Questions About Switches

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There are several topics on this page. Be sure to scroll down to find the question you're looking for.

When I removed the switch plate in my bathroom (one switch for the light, another switch for the fan) I noticed a white wire in the box that wasn’t attached to either switch, but instead was capped off and wrapped with black tape. This seemed unusual to me, but everything has worked properly for years. Is there a scenario where the white wire isn't needed and thus would be capped off?

When installed properly, there shouldn't be an unused wire. However, if the fan and light are part of the same unit, then that might be why it was done. Ideally, in that scenario the fixture would be wired with a 3-conductor cable (black, white and red) where the neutral wire (white) is shared. The original electrician may not have had 3-conductor cable, so he used two 2-conductor cables instead. I would say that if it's been working all along, you can probably leave it alone.

I have a pull chain ceiling light in my bedroom. I would like to have a wall switch instead of a pull chain to turn the light on and off. How can I do this?

This type of project requires adding something called a switch loop to the ceiling light. This entails running a piece of 12/2 or 14/2 Romex™ wire from the ceiling light to the location where you want to install a switch. You must make sure that you match the wire gauge to the size of the wire in the ceiling light junction box. Installing the switch in a finished wall will require a little experience with snaking wire. This will minimize damage to the finished wall surfaces that may need to be patched later. If there is an unfinished attic above the ceiling, then this usually makes the job much easier! Otherwise, you might need the assistance of a licensed electrician to complete this project.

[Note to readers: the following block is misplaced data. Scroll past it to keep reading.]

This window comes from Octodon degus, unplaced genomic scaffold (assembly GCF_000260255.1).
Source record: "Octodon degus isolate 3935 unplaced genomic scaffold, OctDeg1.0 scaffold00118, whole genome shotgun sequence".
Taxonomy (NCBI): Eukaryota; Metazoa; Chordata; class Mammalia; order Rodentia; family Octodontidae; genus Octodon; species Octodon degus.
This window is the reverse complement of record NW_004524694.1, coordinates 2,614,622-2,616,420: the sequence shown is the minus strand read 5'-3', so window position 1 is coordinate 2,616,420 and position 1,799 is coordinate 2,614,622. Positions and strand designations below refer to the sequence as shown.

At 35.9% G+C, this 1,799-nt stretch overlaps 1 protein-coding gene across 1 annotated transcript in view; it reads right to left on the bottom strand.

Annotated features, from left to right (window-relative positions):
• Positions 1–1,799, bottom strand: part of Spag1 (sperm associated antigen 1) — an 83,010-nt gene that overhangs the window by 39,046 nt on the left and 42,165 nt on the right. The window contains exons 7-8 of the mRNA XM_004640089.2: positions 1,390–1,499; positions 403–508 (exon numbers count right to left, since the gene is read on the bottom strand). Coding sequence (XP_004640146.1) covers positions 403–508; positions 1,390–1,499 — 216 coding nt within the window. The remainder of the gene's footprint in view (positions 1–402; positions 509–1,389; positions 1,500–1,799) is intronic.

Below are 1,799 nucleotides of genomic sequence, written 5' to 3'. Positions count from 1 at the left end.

What you will be creating with the 2-conductor wire run to the proposed switch location is something called a switch loop. Simply put, this is nothing more than a way to remotely break the ‘hot’ wire connection at the ceiling light location. While I could spend two paragraphs explaining how it works, I find that a picture usually works much better. Here’s a really good illustration of how a switch loop is wired:

diagram of a switch loop

Note that black tape is added to the ends of the white wire in the switch loop. That is done to re-identify the wire so it is not mistaken as a neutral conductor in this application. 
To complete this project, you’ll need:
- the appropriate amount of wire (12 or 14 gauge, depending on what is installed at the light);
- a single-pole switch and a switch cover;
- a one-gang old work box for the wall switch;
- about 3 or 4 wire connectors.
These items should be readily available at any hardware store or home improvement center.

Lastly, keep in mind the following tips:
1. TURN OFF ALL POWER to the circuit you’ll be working on before starting. You want to light up the ceiling light – not yourself!
2. Follow all applicable electrical wiring codes, including the version of the Code that is in force where you live.
3.  Beware… many municipalities require that you obtain a building permit before adding any circuit extensions in your home. Check with your building dept. before starting.
4.  Many municipalities will allow homeowners to tackle small electrical jobs such as this, but only in their own home. If you are working in a commercial building or a multi-family house (even if you own the house), then you’ll most likely need to hire a licensed electrician to complete this task for you.

I’m trying to wire a 3 way switch. The power comes in at the light and then goes to the switch and then another switch. Do you have a diagram?

Wiring a three way switch can be confusing as there are several different ways to do them. I've attached an illustration that I hope will help.


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Licensed electricians serving Orange county, Sullivan county, and Ulster county in New York
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